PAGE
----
When we all work together to both hear + be heard, we've got a whole lot of options on the table. - @katiehorwitch Click To Tweet


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Navigating The Freeway.

Navigating The Freeway.

Community Most Popular Posts Motivation + Inspiration Shift Of Power

This weekend, I went home to Los Angeles for the very first time since I’d moved to New York. Driving through the city in the daylight, I was immediately reminded of how MASSIVE Los Angeles is – not massive like New York is, in stature and borderline-overwhelming energy, but spread out and spread thin like a sheet of sprinkle-cookie dough rolled out a little bit too many times. Smoothed over, thinned out, and just the right amount of variety to make it interesting. It all seems familiar and slightly askew at the same time. I open Waze for the first time since leaving, because if you don’t own a car in NYC this app is useless. An hour and a half from LAX to the Valley. There it is. I remember now.

I feel older in LA than when I left, and it’s not just because I celebrated my 30th birthday one month ago. I have this feeling in my gut that something is off, something has changed…something isn’t what it used to be. Are the buildings a fresh color? Is that construction on the ever-elusive cross-city Metro line finally completed? Has the drought gotten better, or worse? In no part of my mind do I think I am the thing that’s changed. I try and remember what the billboards looked like the day I left.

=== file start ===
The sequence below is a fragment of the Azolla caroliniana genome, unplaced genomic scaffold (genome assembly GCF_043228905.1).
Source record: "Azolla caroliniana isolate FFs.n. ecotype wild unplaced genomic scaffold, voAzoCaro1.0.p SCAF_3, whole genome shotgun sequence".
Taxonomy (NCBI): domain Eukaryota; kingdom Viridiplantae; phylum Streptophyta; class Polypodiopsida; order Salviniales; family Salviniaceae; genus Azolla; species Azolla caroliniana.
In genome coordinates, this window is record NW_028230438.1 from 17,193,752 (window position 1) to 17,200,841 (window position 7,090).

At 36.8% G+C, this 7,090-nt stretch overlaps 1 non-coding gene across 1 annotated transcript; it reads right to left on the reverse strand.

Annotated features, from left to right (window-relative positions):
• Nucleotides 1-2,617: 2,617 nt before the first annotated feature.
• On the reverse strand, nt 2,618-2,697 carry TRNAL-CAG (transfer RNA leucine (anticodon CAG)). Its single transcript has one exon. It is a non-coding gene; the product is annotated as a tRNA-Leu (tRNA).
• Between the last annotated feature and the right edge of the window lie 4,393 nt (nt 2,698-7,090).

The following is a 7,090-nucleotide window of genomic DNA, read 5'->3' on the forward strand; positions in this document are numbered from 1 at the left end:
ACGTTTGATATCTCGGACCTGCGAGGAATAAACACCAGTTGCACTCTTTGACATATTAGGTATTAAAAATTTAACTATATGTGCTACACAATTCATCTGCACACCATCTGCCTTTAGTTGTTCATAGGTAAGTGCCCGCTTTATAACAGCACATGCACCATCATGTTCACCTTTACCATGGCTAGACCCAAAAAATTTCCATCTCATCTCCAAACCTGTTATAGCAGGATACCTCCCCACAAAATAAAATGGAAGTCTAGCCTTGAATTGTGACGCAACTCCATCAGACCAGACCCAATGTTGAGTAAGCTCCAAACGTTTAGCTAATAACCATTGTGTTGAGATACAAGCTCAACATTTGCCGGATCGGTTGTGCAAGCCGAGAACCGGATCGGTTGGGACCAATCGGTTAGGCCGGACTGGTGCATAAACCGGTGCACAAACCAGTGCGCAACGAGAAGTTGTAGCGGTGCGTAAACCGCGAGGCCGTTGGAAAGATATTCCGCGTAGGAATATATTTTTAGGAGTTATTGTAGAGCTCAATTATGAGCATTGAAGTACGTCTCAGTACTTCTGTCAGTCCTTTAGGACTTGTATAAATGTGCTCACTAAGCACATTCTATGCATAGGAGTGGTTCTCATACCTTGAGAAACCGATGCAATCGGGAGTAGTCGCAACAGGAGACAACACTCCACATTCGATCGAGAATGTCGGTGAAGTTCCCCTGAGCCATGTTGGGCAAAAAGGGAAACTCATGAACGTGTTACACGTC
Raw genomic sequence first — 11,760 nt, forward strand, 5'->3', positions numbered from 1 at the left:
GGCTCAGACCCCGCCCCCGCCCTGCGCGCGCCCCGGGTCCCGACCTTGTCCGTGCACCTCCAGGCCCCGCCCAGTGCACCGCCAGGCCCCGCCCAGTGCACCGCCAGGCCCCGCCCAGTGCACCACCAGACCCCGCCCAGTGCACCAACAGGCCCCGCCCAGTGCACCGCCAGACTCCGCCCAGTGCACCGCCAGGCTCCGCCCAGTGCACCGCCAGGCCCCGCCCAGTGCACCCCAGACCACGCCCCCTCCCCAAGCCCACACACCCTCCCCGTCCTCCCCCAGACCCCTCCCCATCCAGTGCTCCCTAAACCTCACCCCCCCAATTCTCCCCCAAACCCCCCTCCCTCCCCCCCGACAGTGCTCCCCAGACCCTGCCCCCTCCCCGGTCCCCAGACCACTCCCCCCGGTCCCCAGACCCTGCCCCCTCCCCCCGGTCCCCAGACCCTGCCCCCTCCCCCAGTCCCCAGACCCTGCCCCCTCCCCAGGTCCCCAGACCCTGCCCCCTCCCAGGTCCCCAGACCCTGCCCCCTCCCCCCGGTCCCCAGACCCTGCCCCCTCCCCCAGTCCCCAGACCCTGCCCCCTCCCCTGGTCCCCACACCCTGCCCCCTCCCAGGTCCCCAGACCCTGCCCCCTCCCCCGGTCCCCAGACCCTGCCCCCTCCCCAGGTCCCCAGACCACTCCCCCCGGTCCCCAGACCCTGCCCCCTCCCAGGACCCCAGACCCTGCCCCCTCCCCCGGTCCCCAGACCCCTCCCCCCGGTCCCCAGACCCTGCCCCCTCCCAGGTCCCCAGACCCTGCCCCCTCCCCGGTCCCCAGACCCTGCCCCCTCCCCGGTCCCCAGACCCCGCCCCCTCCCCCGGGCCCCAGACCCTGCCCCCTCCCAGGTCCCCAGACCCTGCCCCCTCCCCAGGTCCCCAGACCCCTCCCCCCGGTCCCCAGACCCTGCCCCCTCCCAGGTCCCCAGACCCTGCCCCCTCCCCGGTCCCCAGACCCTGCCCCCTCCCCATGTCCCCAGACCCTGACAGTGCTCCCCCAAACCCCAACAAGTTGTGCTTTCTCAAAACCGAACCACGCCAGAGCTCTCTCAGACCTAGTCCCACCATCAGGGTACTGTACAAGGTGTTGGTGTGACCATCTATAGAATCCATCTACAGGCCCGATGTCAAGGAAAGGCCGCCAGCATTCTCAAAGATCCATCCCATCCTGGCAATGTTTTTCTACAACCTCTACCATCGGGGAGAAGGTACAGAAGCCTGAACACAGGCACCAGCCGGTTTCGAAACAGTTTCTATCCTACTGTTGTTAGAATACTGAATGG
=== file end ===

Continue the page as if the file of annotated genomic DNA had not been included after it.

I surprise one of my best friends on the way home and she cries a little. I almost fall asleep in the car (don’t worry, I’m not driving). I reach my parents’ house, the house I grew up in, and I try to remember if there were always that many cars and if there was always that much road separating me from them. It seems like so much now.

I notice things I didn’t before while I’m home. The way the streets curve. The smell of the backyard in the morning. The distance. Oh my goodness, the distance. Has LA always been this spread out and spread thin? Walking from the gym’s parking garage into the doors even seems extraneous, like, why is it all that far apart? Why do I see less people in a mile here than I do in a block in the West Village? It’s so sparse. They must all be on the freeway.